Levy v. Social Security Administration Commissioner, No. 5:2020cv05020 - Document 15 (W.D. Ark. 2020)

Court Description: MEMORANDUM OPINION. Signed by Honorable Erin L. Wiedemann on November 13, 2020. (tg)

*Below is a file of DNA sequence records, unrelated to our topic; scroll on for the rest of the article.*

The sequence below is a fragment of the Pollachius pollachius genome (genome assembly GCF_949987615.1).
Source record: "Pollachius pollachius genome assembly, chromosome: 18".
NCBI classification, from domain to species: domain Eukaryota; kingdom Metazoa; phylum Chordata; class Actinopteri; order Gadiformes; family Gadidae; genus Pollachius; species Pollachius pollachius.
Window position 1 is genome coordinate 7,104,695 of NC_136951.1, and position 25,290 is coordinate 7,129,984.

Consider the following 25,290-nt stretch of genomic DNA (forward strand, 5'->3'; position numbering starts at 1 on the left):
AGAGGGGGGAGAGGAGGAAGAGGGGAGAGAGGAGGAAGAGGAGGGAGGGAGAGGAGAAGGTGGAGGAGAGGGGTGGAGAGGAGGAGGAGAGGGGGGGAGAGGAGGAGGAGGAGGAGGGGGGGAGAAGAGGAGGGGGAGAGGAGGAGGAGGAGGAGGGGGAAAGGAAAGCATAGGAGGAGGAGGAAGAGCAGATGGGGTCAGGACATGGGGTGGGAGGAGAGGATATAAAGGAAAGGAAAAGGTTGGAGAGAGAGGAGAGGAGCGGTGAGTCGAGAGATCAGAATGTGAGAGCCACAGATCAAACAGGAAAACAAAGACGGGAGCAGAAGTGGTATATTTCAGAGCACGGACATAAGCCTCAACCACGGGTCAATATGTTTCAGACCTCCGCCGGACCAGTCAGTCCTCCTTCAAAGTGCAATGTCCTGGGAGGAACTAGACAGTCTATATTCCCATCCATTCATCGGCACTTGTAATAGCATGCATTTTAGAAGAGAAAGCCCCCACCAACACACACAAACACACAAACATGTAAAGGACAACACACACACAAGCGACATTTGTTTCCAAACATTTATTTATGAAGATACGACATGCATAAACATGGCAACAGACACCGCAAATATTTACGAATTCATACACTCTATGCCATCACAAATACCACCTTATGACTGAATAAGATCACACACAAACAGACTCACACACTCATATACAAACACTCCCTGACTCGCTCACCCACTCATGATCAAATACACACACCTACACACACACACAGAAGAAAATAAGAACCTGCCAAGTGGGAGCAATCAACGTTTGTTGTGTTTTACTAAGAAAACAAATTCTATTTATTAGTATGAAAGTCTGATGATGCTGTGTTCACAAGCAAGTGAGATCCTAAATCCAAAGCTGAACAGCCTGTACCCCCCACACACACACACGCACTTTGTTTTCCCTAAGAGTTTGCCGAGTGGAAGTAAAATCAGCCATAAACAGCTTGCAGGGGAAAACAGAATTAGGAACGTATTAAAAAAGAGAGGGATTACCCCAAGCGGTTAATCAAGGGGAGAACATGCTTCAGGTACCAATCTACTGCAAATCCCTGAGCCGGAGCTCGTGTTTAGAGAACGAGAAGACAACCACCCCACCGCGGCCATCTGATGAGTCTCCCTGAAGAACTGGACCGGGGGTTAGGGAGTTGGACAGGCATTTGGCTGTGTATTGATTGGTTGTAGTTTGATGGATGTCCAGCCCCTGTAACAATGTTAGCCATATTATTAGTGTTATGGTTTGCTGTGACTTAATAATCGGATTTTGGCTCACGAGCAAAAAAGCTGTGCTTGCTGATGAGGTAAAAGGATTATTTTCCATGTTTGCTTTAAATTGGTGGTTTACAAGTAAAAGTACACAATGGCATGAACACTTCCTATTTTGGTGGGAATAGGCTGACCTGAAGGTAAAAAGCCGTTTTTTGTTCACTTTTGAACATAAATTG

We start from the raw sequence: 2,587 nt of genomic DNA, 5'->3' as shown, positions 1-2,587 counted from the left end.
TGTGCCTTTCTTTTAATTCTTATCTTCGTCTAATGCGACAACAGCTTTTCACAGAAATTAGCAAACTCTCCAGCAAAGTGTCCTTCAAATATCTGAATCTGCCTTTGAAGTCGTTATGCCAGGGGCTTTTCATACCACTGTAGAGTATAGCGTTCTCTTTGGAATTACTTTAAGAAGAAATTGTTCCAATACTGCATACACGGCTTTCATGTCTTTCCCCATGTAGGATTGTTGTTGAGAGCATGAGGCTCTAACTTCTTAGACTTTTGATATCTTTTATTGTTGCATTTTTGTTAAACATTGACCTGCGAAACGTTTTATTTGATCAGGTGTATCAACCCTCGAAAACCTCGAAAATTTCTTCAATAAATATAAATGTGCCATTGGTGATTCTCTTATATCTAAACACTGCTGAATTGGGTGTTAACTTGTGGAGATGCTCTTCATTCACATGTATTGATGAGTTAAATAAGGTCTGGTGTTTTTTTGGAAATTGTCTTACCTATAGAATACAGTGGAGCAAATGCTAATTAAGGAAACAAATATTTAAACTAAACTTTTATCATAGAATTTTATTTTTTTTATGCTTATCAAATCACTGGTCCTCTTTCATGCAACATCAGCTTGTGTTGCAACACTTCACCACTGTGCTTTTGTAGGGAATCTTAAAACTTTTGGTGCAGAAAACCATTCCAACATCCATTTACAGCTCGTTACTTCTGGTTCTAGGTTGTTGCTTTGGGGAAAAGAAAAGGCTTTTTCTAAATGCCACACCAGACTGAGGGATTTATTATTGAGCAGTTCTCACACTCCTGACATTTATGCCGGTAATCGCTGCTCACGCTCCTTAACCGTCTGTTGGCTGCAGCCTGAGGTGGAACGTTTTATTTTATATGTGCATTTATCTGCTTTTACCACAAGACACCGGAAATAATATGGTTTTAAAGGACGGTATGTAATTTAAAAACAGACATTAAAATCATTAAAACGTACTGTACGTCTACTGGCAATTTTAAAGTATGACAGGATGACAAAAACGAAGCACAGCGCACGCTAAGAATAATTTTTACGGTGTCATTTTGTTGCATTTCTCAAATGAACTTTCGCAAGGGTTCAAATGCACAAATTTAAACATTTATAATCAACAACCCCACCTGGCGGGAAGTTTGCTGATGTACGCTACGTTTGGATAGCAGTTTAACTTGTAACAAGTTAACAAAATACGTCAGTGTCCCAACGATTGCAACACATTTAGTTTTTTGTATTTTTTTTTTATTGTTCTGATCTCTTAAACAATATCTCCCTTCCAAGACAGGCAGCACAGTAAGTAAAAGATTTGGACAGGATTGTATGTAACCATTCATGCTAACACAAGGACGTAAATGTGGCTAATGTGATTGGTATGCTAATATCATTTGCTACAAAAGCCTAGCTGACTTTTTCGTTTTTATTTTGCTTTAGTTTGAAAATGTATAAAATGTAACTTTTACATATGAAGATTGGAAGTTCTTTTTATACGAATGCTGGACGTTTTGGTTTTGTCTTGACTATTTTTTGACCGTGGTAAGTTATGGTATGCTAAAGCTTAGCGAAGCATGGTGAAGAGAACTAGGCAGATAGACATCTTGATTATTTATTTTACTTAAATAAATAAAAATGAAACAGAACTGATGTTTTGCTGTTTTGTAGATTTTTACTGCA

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Levy v. Social Security Administration Commissioner Doc. 15 IN THE UNITED STATES DISTRICT COURT WESTERN DISTRICT OF ARKANSAS FAYETTEVILLE DIVISION JEAN JACQUES LEVY PLAINTIFF v. CIVIL NO. 20-cv-05020 ANDREW SAUL, Commissioner Social Security Administration DEFENDANT MEMORANDUM OPINION Plaintiff, Jean Jacques Levy, brings this action under 42 U.S.C. § 405(g), seeking judicial review of a decision of the Commissioner of Social Security Administration (Commissioner) denying his claim for a period of disability, disability insurance benefits (“DIB”) and supplemental security income (“SSI”) benefits under the provisions of Titles II and XVI of the Social Security Act (the “Act”). In this judicial review, the Court must determine whether there is substantial evidence in the administrative record to support the Commissioner’s decision. See 42 U.S.C. § 405 (g). Plaintiff protectively filed his applications for DIB and SSI on November 9, 2017. (Tr. 12). In his applications, Plaintiff alleged disability beginning on May 30, 2015, due to: lower back issues with a history of surgery, spots on his liver and lungs, migraines, acid reflux, and leg pain. (Tr. 12, 215). An administrative hearing was held on June 10, 2019, at which Plaintiff appeared with counsel and testified. (Tr. 34-56). A vocational expert (“VE”) also testified. (Id.). On July 22, 2019, the ALJ issued an unfavorable decision. (Tr. 9). The ALJ found that during the relevant time period, Plaintiff had an impairment or combination of impairments that were severe: disorder of the back, migraines, and obesity. (Tr. 14-17). However, after 1 Dockets.Justia.com reviewing all of the evidence presented, the ALJ determined that Plaintiff’s impairments did not meet or equal the severity of any impairment listed in the Listing of Impairments found in 20 CFR Part 404, Subpart P, Appendix 1. (Tr. 17). The ALJ found that Plaintiff retained the residual functional capacity (RFC) to perform light work as defined in 20 CFR 404.1567(b) and 416.967(b) except he can occasionally climb, balance, crawl, kneel, stoop, and crouch. (Tr. 17-25). The ALJ found Plaintiff would be unable to perform any of his past relevant work. (Tr. 25-26). With the help of a vocational expert, the ALJ then determined that Plaintiff could perform the representative occupations of cashier II, marker, or sales attendant. (Tr. 26-27). The ALJ found Plaintiff was not disabled from May 30, 2015, through the date of his decision. (Tr. 27). Subsequently, Plaintiff filed this action. (Doc. 3). This case is before the undersigned pursuant to the consent of the parties. (Doc. 7). Both parties have filed appeal briefs, and the case is now ready for decision. (Docs. 13, 14). This Court’s role is to determine whether the Commissioner’s findings are supported by substantial evidence on the record as a whole. Ramirez v. Barnhart, 292 F. 3d 576, 583 (8th Cir. 2002). Substantial evidence is less than a preponderance, but it is enough that a reasonable mind would find it adequate to support the Commissioner’s decision. The ALJ’s decision must be affirmed if the record contains substantial evidence to support it. Edwards v. Barnhart, 314 F.3d 964, 966 (8th Cir. 2003). As long as there is substantial evidence in the record that supports the Commissioner’s decision, the Court may not reverse it simply because substantial evidence exists in the record that would have supported a contrary outcome, or because the Court would have decided the case differently. Haley v. Massanari, 258 F.3d 742, 747 (8th 2 Cir. 2001). In other words, if after reviewing the record, it is possible to draw two inconsistent positions from the evidence and one of those positions represents the findings of the ALJ, the decision of the ALJ must be affirmed. Young v. Apfel, 221 F.3d 1065, 1068 (8th Cir. 2000). Plaintiff brings three points on appeal: 1) Whether the ALJ erred in his analysis of Plaintiff’s subjective complaints of pain; 2) Whether the ALJ erred in finding Plaintiff retained the RFC to perform a limited range of light work; and 3) Whether the ALJ erred by failing to fully and fairly develop the record. (Doc. 13). The Court has reviewed the entire transcript and the parties’ briefs. For the reasons stated in the ALJ’s well-reasoned opinion and in the Government’s brief, the Court finds Plaintiff’s arguments on appeal to be without merit and finds the record as a whole reflects substantial evidence to support the ALJ’s decision. Accordingly, the ALJ’s decision is hereby summarily affirmed and Plaintiff’s Complaint is dismissed with prejudice. See Sledge v. Astrue, 364 Fed. Appx. 307 (8th Cir. 2010)(district court summarily affirmed the ALJ). IT IS SO ORDERED this 13th day of November 2020. /s/ Erin L. Wiedemann HON. ERIN L. WIEDEMANN UNITED STATES MAGISTRATE JUDGE 3